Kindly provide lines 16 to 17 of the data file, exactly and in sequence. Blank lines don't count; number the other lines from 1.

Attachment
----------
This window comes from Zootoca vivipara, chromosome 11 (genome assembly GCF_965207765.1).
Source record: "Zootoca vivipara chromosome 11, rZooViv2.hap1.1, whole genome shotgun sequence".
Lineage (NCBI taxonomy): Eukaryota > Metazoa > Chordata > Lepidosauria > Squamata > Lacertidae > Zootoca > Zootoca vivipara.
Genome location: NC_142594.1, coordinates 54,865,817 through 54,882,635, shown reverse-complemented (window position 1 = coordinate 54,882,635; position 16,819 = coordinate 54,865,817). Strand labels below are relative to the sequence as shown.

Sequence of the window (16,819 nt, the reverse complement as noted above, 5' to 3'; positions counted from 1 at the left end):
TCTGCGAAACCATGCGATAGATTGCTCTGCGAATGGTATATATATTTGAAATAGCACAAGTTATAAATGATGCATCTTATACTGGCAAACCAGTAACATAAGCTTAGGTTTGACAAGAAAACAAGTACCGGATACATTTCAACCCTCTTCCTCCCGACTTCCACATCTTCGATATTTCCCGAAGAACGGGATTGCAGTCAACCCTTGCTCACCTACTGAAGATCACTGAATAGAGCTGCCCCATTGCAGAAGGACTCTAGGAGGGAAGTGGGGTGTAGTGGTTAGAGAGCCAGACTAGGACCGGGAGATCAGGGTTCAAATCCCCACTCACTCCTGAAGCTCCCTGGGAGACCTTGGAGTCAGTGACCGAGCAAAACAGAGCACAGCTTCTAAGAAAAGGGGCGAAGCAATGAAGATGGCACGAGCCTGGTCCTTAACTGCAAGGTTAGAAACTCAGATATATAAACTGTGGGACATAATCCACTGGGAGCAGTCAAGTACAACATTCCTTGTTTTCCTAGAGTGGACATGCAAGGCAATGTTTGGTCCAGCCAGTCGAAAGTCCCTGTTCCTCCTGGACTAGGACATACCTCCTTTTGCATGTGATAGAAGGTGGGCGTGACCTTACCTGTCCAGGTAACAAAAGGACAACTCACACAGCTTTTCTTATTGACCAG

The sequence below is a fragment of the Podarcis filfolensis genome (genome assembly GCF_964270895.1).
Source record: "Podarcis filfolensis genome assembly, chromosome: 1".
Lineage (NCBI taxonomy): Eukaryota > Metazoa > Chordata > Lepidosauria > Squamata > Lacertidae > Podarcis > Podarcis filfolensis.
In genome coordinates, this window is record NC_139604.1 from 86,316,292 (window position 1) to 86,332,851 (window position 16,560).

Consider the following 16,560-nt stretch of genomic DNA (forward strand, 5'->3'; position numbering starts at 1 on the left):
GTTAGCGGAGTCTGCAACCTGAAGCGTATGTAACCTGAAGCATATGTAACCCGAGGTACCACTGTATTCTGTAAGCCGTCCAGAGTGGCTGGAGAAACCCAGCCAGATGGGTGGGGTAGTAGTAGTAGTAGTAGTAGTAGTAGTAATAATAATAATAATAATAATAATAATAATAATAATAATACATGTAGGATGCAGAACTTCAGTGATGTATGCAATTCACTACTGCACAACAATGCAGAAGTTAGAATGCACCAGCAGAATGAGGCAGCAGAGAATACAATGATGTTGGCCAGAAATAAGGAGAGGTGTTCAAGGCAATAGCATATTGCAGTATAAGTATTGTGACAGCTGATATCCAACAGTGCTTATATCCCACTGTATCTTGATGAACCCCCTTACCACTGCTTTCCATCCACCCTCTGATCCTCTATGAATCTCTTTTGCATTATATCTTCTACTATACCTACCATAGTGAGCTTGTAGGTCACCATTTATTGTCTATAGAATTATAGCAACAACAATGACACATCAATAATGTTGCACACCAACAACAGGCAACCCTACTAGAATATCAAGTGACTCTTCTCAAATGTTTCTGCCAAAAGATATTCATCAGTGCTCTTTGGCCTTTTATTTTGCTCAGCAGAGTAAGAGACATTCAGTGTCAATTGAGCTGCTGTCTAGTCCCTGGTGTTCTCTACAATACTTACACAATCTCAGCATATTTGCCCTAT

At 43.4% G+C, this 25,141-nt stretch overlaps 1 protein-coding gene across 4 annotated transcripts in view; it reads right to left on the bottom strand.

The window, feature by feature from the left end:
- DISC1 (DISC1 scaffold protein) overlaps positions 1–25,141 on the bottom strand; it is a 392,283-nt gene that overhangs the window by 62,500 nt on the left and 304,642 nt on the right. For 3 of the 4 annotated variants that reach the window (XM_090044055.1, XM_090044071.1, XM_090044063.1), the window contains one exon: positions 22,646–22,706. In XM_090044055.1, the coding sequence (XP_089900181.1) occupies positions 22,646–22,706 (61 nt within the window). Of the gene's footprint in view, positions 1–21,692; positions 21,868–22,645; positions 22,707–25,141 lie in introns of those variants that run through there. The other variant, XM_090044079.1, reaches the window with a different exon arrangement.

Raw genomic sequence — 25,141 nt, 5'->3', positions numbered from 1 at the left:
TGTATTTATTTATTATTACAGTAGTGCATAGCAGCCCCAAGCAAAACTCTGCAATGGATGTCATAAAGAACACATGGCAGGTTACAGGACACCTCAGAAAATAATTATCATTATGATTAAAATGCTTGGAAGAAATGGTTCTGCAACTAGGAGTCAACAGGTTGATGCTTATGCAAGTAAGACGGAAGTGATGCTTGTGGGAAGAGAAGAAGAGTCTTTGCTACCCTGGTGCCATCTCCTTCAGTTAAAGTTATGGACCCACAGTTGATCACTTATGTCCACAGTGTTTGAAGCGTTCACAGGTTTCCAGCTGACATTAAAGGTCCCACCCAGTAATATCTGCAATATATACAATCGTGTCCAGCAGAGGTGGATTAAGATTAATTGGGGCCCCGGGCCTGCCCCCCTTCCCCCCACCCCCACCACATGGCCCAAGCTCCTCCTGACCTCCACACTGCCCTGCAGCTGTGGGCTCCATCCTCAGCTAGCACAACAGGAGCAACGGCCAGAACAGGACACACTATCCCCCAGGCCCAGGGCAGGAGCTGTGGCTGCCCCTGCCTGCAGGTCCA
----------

Raw genomic sequence — 25,141 nt, 5'->3', positions numbered from 1 at the left:
TGTATTTATTTATTATTACAGTAGTGCATAGCAGCCCCAAGCAAAACTCTGCAATGGATGTCATAAAGAACACATGGCAGGTTACAGGACACCTCAGAAAATAATTATCATTATGATTAAAATGCTTGGAAGAAATGGTTCTGCAACTAGGAGTCAACAGGTTGATGCTTATGCAAGTAAGACGGAAGTGATGCTTGTGGGAAGAGAAGAAGAGTCTTTGCTACCCTGGTGCCATCTCCTTCAGTTAAAGTTATGGACCCACAGTTGATCACTTATGTCCACAGTGTTTGAAGCGTTCACAGGTTTCCAGCTGACATTAAAGGTCCCACCCAGTAATATCTGCAATATATACAATCGTGTCCAGCAGAGGTGGATTAAGATTAATTGGGGCCCCGGGCCTGCCCCCCTTCCCCCCACCCCCACCACATGGCCCAAGCTCCTCCTGACCTCCACACTGCCCTGCAGCTGTGGGCTCCATCCTCAGCTAGCACAACAGGAGCAACGGCCAGAACAGGACACACTATCCCCCAGGCCCAGGGCAGGAGCTGTGGCTGCCCCTGCCTGCAGGTCCA